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 on: January 06, 2018, 04:53:38 PM 
Started by Barney - Last post by Barney
  Hauk    Lots of info and some drawings at http://americanindustrialmining.com other info I got from the excellent Industrial Narrow Gauge Illustrated CD by J Tilston quite a few years old now but well worth it if you can still get it -its full of drawings -other drawings I found in back issues of the Narrow Gauge & Industrial Review - Eimco "mucker Shovel" there is loads of stuff on the net - The trammer in the scrap heap is a rough copy of one at a Slate mine in North Wales some years back I still have some rough measurements (done by my feet!) And few old "real photos" there were 2 of them one with twin motors and one single motor - the big one parked up for the night
is from the same source only got some measurements it was stuffed in a dark tunnel but I believe it was an odd bod version looks a bit like a American Ironstone type
so it was a bit of my modellers licence in it or as I call Freelance Prototypes
Hope this helps

 on: January 06, 2018, 02:28:12 PM 
Started by Barney - Last post by Hauk
Very, very cool!
Do you have original drawings of the machines?
There are some very similar machines preserved by the mining company that operated the Thamshavn Railway, and I might try my hands on model myself one fine day.

 on: January 06, 2018, 01:29:27 PM 
Started by Barney - Last post by finescalerr
I'm glad you've stayed with this forum. -- Russ

 on: January 06, 2018, 07:09:06 AM 
Started by Barney - Last post by Barney
small single blocks used as transmission boxes

 on: January 06, 2018, 07:07:30 AM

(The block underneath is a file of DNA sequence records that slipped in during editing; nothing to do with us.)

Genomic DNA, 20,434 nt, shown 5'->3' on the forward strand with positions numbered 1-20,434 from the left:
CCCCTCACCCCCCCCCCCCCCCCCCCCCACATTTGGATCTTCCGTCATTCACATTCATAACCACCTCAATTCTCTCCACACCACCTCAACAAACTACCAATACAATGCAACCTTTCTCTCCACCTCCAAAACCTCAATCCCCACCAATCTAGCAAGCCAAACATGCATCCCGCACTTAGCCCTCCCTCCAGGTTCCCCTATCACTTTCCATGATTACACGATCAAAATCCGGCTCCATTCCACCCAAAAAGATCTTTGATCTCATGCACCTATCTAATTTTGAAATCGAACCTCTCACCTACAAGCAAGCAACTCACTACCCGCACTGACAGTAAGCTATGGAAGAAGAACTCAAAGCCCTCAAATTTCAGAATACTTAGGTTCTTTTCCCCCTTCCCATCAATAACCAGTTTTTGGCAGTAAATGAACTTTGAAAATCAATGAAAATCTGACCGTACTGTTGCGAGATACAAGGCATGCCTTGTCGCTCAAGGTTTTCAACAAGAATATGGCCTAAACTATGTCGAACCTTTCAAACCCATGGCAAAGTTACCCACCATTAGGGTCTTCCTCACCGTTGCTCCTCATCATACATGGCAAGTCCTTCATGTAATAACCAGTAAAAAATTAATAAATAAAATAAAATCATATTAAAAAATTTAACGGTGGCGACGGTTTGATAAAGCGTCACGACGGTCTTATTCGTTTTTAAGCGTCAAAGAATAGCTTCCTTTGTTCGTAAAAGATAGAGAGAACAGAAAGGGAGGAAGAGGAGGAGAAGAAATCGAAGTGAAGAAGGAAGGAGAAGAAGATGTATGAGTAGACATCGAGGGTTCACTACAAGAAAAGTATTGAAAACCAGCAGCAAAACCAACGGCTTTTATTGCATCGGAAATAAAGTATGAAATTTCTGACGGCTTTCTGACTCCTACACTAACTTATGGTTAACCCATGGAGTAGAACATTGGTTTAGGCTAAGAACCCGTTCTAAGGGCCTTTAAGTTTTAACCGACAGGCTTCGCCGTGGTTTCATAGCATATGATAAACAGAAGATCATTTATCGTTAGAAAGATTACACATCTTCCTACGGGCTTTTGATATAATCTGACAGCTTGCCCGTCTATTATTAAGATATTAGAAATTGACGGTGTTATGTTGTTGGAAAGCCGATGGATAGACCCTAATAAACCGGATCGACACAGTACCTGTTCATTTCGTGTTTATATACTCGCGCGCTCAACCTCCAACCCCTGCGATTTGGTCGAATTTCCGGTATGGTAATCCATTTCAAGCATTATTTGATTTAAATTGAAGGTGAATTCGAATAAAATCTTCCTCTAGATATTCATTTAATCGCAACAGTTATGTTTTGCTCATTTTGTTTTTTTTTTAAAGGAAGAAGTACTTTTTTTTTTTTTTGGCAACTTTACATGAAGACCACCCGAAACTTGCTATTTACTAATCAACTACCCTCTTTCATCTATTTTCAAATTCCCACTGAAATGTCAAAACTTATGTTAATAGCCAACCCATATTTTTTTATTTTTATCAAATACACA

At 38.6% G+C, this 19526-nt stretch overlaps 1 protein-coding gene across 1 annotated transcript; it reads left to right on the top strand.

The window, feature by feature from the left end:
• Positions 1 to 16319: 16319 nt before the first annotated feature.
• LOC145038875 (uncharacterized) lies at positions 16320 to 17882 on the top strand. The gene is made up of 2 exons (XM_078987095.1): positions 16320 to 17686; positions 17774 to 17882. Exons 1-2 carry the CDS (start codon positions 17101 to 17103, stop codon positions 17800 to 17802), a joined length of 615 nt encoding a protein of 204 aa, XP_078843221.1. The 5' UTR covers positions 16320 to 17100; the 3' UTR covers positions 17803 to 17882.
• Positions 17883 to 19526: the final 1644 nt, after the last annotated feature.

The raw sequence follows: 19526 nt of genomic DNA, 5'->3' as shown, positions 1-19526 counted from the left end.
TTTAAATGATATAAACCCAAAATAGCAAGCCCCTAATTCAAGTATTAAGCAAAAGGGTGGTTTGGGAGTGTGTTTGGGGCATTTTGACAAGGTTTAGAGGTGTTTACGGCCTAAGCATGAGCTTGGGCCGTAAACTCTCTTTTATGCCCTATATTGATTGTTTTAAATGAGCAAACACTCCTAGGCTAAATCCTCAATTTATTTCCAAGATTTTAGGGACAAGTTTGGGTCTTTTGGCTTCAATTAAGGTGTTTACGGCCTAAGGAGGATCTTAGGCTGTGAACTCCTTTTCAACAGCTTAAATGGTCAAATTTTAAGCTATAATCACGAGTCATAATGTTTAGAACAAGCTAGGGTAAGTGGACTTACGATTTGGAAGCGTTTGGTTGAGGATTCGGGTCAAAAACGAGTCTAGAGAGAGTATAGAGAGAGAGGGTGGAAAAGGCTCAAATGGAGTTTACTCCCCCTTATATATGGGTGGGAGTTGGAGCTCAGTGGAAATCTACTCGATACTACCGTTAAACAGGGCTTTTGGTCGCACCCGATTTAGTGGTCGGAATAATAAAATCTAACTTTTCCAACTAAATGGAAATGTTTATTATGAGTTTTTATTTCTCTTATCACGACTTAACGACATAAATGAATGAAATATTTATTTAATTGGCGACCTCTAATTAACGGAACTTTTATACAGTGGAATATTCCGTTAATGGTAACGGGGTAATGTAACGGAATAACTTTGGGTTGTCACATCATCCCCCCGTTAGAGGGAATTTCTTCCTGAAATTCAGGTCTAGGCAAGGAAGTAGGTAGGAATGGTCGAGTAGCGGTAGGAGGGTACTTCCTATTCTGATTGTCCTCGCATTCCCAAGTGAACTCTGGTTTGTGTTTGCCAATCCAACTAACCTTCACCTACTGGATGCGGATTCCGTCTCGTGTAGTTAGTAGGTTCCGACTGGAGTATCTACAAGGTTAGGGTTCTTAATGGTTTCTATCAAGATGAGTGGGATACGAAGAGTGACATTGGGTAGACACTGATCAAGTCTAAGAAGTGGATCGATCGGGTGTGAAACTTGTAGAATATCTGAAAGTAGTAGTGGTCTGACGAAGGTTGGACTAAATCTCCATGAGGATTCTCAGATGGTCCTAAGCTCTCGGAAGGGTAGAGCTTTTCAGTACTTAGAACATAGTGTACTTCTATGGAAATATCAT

Started by Barney - Last post by Barney
Bill - Lego every where ! - used it for the battery box - chassis spacers on the Eimco mucker shovel and the loco - and at the ends of the acrylic rod for transmission boxes

 on: January 05, 2018, 07:16:56 PM 
Started by Barney - Last post by Bill Gill
Nice looking equipment. Any Legos in there?

 on: January 05, 2018, 07:11:07 PM 
Started by Barney - Last post by detail_stymied
I think it makes perfect sense. when I read about fellows basically starting their own scales just to make something work, I often wonder "why?".

with models this nice, I seriously doubt any visitors to "the Pike" will call you out on the gauge discrepancy. in the event someone makes an unsavory comment, give him 2 brownie points and show him the door.

 on: January 05, 2018, 12:57:10 PM 
Started by Barney - Last post by Barney
Gauge is 16.5 mm (standard HO /00 gauge) was toying with the idea of using On3 track gauge 3/4in making it a true 18in gauge in 1/24th  but obtaining On3 stuff over here  in the UK is a bit hit and mis and pricey so Im sticking with 16.5 a bit "Micky Mouse " I know but cost and availability is against me (makes 15in gauge) I have found some mines using this gauge.

 on: January 05, 2018, 12:46:22 PM 
Started by Barney - Last post by Barney
Done a few more shots in Day light - colours seem a bit more natural but colder

 on: January 05, 2018, 10:47:27 AM 
Started by Burl - Last post by Burl
Poured my molds for the revised lost wax parts yesterday, only to find the two I really needed had refused to completely cure.  I was about to write them off as a total loss, but then I realized I could still get patterns out of them sufficient to finish the underframe casting.

I think the last thing I need on it is the divots for the new mounting holes:

I will remake the lost wax molds later.  Still trying to figure out what inhibited the RTV, but they say platinum-based silicones are very touchy.  When this has happened before, I cleaned the patterns, applied a fresh coat of paint, remolded, and they were fine the next time.

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